Highlight This Weekend on American History TV, Febuary 27- March 1, 2021

by MaggieStrolle

C-SPAN3's American History TV
8am Saturday, February 27 - 8am Monday, March 1, 2021  


Saturday 6pm ET
The Civil War: John Brown & Abraham Lincoln
In October 1859 -- just 18 months before the first shots of the Civil War -- militant abolitionist John Brown led a raid on the U.S. arsenal at Harper's Ferry, Virginia, hoping to arm the area's slaves and start an insurrection. That same fall, Abraham Lincoln -- then a prospective presidential candidate -- called for more measured, political solutions to the problem of slavery. In this Lincoln Forum program, H.W. Brands talks about how Brown and Lincoln approached the era's greatest question. He's the author of "The Zealot and the Emancipator: John Brown, Abraham Lincoln, and the Struggle for American Freedom."


Saturday 10pm & Sunday 4pm ET
Reel America: USO 80th Anniversary
Founded on February 4, 1941, the United Service Organizations, or USO, is 80-years-old this year. We feature three films that show the USO at work.
"USO 30 Years of Service" is hosted by entertainer Bob Hope. It's a 1971 U.S. Army Big Picture episode outlining the organization's history and showing the many services provided for military personnel in the United States and around the world.
"Peace, Togetherness and Sammy" is a 1972 Defense Department film documenting a trip to Vietnam by Sammy Davis, Jr. Traveling at the request of President Nixon's Special Action Office for Drug Abuse Prevention, Mr. Davis performs in several USO shows and discusses drug abuse problems, military service, and race issues with the troops.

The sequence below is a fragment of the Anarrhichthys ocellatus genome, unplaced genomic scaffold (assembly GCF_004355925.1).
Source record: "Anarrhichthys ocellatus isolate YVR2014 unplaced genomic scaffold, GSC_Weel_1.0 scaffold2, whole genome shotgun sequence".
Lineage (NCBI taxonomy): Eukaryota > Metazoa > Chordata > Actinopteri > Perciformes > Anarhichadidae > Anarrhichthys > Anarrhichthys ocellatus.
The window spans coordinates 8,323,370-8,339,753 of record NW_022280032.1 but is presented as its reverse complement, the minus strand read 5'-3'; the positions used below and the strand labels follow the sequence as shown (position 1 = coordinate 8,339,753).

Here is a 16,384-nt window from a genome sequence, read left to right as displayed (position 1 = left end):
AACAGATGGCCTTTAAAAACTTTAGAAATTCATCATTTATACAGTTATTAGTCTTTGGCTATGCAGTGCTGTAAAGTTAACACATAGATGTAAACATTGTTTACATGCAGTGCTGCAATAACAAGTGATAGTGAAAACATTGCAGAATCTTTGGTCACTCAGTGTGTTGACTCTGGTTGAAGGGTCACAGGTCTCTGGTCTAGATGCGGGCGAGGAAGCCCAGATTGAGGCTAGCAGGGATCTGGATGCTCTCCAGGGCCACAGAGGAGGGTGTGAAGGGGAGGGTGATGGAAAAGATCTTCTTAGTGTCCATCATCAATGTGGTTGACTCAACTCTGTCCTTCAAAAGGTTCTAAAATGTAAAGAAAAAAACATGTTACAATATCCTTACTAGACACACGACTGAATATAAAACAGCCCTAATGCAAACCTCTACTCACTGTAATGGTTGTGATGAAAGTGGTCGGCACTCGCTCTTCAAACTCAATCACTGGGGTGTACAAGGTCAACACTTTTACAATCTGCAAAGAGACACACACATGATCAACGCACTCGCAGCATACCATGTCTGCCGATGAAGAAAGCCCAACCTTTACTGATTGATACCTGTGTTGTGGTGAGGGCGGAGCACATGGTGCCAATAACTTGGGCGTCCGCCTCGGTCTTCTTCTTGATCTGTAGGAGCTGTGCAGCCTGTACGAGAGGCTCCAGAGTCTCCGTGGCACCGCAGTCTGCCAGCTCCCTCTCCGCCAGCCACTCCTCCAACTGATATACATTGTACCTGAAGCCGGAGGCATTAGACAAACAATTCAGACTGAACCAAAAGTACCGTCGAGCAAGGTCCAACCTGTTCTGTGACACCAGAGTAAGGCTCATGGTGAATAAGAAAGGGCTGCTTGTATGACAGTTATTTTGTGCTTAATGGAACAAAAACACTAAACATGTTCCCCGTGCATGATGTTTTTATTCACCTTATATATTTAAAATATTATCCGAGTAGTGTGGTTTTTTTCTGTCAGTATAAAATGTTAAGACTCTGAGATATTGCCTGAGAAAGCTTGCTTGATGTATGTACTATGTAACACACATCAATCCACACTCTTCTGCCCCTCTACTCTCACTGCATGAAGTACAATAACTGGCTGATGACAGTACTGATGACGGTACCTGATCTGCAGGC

"Religious Emphasis Day in Philadelphia" is a U.S. Army Big Picture episode documenting an April 20, 1958 USO initiative which brought more than 6,000 military personnel to the city for religious services, meals, sightseeing, and entertainment.



Sunday 6pm & 10pm ET
American Artifacts: Nutshell Studies of Unexplained Death
Bruce Goldfarb, author of "18 Tiny Deaths: The Untold Story of Frances Glessner Lee and the Invention of Modern Forensics," shows us several dollhouse-sized crime scenes that are used for training classes in the Chief Medical Examiner's Office of Maryland. He tells the story of Ms. Lee, who constructed the dioramas in the mid-1940s at Harvard University, and who helped pioneer the science of crime scene investigation.


Sunday 8pm & midnight ET
The Presidency: Elizabeth Powel - George Washington's Political Confidante
We hear about George Washington's friendship with Elizabeth Powel, a Philadelphia hostess whose political salons attracted, among others, constitutional convention delegates. A surviving eight-page letter provides a glimpse into her role as confidante: She implored Washington to stand for a second term as president, though he had expressed his own doubts. Speakers are Mount Vernon reference librarian Samantha Snyder and Kayla Anthony, Philadelphia Society for the Preservation of Landmarks executive director. George Washington's Mount Vernon hosted this program.





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